Different battery types have different output voltages…a function of their internal chemistry. Among common household batteries — the kinds you might find at the grocery store — there are two major types:
Rechargeable nickel metal hydride (NiMH) cells output 1.2 Volts, as do nickel cadmium (NiCd) cells. The latter have fallen out of favor for a number of reasons, but maybe you still have a few around the house.

These cells are more expensive up front, and require a charger. But for frequent use, they can be more economical in the long run.
Single-use, disposable alkaline cells output 1.5 Volts.

Though not reusable, for occasional use they may be more economical. But the main benefit is their ubiquity — replacements can be bought almost anywhere, important when you’re away from home and a charger.
(We’re using approximate numbers here. Actual output will vary by some fraction of a volt depending on the cell’s age, state of discharge, temperature and other factors. For most casual projects, these small factors can be ignored for simplicity’s sake.)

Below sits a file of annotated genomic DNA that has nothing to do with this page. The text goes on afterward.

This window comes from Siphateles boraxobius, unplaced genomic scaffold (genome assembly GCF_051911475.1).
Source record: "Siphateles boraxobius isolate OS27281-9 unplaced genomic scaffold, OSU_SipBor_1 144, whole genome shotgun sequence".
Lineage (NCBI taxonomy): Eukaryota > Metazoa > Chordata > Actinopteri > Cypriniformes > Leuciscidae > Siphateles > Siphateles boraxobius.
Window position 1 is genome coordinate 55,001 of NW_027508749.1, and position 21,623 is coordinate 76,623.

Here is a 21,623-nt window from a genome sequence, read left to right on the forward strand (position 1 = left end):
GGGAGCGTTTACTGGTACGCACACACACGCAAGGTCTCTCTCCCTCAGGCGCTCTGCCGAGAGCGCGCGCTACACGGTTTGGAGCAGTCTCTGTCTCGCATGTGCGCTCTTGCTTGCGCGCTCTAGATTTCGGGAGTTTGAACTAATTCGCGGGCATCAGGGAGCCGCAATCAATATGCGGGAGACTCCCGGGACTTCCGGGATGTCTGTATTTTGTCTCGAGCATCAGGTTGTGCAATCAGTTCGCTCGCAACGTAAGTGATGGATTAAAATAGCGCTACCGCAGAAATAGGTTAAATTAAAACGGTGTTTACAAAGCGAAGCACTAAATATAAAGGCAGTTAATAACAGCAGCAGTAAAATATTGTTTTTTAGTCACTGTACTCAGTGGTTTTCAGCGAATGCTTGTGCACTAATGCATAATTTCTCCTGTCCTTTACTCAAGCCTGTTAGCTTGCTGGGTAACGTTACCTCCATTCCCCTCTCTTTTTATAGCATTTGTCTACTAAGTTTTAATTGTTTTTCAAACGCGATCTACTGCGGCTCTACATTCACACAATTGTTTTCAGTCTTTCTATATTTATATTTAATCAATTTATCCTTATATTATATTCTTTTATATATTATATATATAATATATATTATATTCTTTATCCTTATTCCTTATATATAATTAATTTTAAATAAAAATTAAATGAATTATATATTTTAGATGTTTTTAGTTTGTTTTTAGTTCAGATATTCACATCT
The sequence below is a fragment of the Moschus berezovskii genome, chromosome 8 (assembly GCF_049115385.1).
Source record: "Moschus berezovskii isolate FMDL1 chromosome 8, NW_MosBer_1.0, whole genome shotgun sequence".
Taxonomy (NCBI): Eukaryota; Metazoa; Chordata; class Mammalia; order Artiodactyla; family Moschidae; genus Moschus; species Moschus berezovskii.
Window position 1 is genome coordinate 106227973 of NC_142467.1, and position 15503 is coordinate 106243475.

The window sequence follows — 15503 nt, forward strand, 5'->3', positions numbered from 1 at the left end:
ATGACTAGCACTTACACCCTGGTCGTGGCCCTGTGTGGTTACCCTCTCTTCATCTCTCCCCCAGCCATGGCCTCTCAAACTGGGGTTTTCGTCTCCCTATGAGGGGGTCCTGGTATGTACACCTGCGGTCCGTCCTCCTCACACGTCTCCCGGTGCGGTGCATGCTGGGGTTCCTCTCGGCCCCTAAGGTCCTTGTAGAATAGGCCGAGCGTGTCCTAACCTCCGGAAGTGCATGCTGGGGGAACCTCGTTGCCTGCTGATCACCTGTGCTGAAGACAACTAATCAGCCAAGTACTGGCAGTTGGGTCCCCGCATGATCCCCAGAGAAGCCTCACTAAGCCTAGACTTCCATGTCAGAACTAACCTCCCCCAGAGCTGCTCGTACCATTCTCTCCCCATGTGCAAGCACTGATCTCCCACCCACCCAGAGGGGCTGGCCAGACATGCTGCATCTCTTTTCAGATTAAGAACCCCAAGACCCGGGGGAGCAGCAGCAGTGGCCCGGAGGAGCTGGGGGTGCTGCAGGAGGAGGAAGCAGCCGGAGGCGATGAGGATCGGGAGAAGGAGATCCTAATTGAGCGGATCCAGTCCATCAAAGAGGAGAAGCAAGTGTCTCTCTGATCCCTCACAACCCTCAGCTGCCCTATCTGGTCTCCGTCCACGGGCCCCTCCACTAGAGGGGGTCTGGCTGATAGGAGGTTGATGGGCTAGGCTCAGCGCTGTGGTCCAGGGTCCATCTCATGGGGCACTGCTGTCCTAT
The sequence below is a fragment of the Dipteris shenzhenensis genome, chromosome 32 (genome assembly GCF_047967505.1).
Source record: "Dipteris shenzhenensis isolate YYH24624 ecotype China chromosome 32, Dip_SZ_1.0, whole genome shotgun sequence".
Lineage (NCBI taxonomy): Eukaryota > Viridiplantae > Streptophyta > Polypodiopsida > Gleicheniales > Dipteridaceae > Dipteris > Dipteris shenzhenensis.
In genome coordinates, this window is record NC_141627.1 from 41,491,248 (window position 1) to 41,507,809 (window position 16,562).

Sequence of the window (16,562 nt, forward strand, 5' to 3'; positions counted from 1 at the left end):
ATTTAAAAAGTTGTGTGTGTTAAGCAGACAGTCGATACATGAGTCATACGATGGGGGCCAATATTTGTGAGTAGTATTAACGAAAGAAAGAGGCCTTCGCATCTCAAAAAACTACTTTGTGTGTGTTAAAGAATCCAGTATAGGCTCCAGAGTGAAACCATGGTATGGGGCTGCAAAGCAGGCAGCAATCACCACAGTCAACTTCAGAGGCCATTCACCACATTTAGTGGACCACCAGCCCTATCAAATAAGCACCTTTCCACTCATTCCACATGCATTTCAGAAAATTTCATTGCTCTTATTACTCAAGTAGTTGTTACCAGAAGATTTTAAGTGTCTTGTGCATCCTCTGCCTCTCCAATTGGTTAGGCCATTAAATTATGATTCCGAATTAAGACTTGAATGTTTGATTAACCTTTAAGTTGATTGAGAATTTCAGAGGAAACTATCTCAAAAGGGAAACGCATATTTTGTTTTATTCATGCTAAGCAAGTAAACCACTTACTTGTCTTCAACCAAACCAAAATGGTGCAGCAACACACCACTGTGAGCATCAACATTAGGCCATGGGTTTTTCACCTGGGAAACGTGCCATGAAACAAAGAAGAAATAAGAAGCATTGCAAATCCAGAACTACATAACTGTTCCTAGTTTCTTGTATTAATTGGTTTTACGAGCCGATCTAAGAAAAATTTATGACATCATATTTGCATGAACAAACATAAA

When cells are wired in series (joined end to end, as when installed in our 4X AA battery holder), add up the voltages to determine the total output:
4 NiMH cells = 4.8 Volts total. That’s right in our target voltage range, making it perfect for the LED strips! If you’re using rechargeables, the 4 cell holder can be used directly to power your project.
4 alkaline cells = 6.0 Volts total. Uh oh…that's too much! If connected directly to an LED strip, this will burn it out. Fortunately, there’s an easy workaround…

This guide was first published on Jul 29, 2012. It was last updated on Jul 29, 2012.

This page (About Batteries) was last updated on Jul 24, 2012.

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